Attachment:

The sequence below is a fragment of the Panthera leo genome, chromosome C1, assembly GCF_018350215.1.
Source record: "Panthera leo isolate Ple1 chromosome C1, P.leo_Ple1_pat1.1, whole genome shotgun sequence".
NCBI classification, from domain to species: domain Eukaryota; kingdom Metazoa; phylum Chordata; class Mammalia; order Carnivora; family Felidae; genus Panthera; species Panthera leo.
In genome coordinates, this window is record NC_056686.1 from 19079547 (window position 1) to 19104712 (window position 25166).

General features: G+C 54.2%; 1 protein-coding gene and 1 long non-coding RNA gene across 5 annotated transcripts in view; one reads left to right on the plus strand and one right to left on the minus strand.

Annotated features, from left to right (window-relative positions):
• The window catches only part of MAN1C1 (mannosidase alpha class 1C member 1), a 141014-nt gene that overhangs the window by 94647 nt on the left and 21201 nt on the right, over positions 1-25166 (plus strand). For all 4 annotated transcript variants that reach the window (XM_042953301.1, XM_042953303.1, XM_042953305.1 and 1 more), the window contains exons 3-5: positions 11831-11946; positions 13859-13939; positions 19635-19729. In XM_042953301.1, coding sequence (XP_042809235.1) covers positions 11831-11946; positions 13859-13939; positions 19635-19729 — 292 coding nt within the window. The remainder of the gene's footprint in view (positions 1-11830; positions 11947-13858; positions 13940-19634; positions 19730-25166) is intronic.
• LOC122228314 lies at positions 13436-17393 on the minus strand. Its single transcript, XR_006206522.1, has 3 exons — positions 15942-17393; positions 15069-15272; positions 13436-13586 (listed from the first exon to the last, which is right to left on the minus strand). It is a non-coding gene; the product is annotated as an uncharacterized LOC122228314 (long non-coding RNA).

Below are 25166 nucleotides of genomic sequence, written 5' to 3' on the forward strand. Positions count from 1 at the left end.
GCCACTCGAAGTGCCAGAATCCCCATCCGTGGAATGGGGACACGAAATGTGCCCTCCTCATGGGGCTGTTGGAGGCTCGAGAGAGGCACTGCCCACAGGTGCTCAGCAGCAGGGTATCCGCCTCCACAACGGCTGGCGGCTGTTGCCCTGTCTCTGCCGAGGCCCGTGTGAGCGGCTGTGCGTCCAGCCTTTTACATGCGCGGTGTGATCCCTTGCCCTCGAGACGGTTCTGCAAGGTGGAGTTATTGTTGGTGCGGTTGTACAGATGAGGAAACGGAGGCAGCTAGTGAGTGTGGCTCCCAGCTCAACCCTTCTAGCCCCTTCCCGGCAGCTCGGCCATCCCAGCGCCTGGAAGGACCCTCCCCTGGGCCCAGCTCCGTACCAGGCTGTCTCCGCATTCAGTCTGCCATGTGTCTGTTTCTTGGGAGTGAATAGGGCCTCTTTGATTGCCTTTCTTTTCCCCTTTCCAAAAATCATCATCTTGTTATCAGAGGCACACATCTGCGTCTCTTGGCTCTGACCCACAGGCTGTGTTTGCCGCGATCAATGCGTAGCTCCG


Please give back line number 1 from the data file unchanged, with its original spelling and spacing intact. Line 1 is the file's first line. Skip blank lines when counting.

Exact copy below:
The sequence below is a fragment of the Panthera leo genome, chromosome C1, assembly GCF_018350215.1.